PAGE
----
The sclera is the fibrous elastic coat surrounding the eyeball that provides the structural support and flexibility critical for focusing an image on the retina. Despite its importance in optic development and disease, the molecular mechanisms of sclera development and degeneration are poorly understood. This proposal will fill this gap by capitalizing on novel opportunities for studying sclera development and degeneration in the teleost Astyanax mexicanus, a single species consisting of eyed surface (surface fish) and blind cave (cavefish) forms. In this species, eye tissue manipulation methods, genomic tools, and - most importantly - the existence of a powerful genetic approach, are available. Eye primordia are initially formed in cavefish but subsequently arrest and degenerate. The first cavefish tissue to degenerate is the lens, which subsequently affects development of other optic tissues including the sclera. Transplantation of a surface fish embryonic lens into a cavefish optic cup restores the normal sclera phenotype, showing that the lens functions in sclera development. Other eye tissues, namely the retinal pigment epithelium (RPE) and cranial neural crest (CNC), may also control aspects of sclera development. The overall goal of this project is to determine the molecular mechanisms of sclera development and degeneration. The first specific aim is to investigate the roles of the lens, RPE, and CNC as organizers of sclera development.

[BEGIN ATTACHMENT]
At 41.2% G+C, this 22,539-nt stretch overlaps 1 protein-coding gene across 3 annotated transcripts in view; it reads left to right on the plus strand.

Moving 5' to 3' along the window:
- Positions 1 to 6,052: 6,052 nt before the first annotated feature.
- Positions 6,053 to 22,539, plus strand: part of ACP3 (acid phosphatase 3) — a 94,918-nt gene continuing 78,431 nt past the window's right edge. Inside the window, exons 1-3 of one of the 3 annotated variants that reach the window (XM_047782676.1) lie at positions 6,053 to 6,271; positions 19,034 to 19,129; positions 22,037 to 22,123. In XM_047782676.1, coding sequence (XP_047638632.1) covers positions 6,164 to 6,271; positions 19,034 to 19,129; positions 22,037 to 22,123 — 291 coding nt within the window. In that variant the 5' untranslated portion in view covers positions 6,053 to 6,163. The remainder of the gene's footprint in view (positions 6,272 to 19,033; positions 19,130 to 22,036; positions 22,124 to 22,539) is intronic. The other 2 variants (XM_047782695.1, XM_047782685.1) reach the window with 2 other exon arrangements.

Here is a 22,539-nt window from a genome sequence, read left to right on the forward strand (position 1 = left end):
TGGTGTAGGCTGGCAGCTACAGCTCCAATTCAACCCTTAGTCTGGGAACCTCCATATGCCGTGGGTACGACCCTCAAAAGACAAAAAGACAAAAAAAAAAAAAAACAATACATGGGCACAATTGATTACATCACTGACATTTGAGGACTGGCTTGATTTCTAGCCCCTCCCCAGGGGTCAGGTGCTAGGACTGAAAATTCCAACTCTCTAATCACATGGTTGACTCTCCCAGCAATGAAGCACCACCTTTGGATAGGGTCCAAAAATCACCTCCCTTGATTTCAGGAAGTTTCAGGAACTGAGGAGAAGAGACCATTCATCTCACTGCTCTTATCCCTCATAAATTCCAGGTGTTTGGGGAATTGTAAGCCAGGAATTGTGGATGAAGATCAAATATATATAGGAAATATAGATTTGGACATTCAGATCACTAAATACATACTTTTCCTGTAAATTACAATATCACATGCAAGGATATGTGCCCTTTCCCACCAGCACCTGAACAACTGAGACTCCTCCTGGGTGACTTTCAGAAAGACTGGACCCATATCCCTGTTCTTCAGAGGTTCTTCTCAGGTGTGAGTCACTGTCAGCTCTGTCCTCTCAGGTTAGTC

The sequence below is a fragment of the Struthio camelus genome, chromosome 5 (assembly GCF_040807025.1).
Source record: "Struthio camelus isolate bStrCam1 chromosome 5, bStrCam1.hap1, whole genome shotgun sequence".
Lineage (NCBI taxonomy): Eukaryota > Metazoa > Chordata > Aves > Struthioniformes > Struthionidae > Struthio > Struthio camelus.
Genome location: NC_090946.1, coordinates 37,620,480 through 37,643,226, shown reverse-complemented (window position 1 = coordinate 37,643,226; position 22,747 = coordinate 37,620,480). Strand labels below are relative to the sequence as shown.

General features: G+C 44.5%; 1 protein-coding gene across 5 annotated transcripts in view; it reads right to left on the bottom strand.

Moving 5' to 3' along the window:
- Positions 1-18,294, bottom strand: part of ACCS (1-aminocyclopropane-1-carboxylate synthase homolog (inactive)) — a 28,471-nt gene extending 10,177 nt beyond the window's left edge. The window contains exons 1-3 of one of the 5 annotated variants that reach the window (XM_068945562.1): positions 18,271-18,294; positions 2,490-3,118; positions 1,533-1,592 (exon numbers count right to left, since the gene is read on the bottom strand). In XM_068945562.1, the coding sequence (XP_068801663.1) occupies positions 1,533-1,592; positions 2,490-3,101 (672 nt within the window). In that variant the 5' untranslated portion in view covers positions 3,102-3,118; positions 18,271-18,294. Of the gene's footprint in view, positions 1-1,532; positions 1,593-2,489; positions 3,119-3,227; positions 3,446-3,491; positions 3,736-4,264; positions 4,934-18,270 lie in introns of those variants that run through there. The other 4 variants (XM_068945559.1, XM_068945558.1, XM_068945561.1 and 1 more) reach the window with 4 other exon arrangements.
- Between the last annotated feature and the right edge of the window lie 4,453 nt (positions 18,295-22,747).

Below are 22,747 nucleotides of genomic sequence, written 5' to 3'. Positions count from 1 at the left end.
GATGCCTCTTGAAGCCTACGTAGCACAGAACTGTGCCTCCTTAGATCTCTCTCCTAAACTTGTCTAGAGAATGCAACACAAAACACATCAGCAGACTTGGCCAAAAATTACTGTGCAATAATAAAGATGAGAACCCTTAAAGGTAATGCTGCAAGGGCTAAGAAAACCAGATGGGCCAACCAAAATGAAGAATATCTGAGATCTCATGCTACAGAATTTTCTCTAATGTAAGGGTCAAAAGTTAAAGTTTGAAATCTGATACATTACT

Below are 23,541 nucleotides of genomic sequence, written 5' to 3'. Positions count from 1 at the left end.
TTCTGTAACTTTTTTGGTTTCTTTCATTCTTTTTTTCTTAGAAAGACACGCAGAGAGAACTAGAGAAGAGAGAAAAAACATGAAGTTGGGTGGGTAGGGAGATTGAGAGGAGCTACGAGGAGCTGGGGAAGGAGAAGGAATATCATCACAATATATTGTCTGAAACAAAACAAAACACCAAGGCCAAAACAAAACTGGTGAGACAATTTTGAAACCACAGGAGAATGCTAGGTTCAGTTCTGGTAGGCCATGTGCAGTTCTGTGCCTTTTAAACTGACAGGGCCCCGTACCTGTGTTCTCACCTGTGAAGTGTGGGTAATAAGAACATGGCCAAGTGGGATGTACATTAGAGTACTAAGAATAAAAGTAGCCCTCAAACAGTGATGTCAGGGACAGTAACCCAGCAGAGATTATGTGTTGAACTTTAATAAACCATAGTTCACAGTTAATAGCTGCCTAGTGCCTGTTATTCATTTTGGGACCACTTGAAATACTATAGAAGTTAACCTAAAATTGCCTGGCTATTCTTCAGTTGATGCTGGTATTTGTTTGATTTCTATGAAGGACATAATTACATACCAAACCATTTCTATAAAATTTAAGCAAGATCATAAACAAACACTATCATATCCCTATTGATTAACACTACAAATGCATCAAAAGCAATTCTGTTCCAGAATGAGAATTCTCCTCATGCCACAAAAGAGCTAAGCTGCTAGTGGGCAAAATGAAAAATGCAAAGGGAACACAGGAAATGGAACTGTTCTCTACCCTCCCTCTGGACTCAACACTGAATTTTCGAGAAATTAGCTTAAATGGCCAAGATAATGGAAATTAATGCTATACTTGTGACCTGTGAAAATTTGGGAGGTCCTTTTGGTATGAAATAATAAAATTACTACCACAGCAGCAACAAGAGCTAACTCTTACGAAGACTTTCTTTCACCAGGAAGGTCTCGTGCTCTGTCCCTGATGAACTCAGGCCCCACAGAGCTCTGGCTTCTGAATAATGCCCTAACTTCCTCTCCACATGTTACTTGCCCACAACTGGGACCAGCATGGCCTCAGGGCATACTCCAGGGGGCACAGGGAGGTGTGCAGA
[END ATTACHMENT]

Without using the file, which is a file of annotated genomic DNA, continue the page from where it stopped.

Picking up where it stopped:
This aim will use a combination of physical and genetic manipulations to reveal the contributions of these eye tissues in organizing the developing sclera. The second specific aim will identify the genes expressed in the lens, RPE, CNC, and/or the sclera itself that mediate normal and abnormal sclera development. These genes will be filtered for specifically and reduced to a manageable number by mapping to a set of specific genomic regions (QTL) responsible for the abnormal sclera phenotype. The third specific aim will determine the function of the sclera related genes by manipulating their expression in surface fish and cavefish and determining the effects on sclera development. The fourth specific aim will identify the mutations in genes responsible for sclera defects. This study is designed to reveal the mechanisms, genes, and mutations responsible for visual decay through effects on development of the sclera.
The sclera is an elastic fibrous tissue surrounding the eyeball that is responsible for maintaining the normal shape of the eye while also exhibiting the flexibiliy necessary for eye plasticity and growth. This study will elucidate the molecular mechanisms of sclera development.
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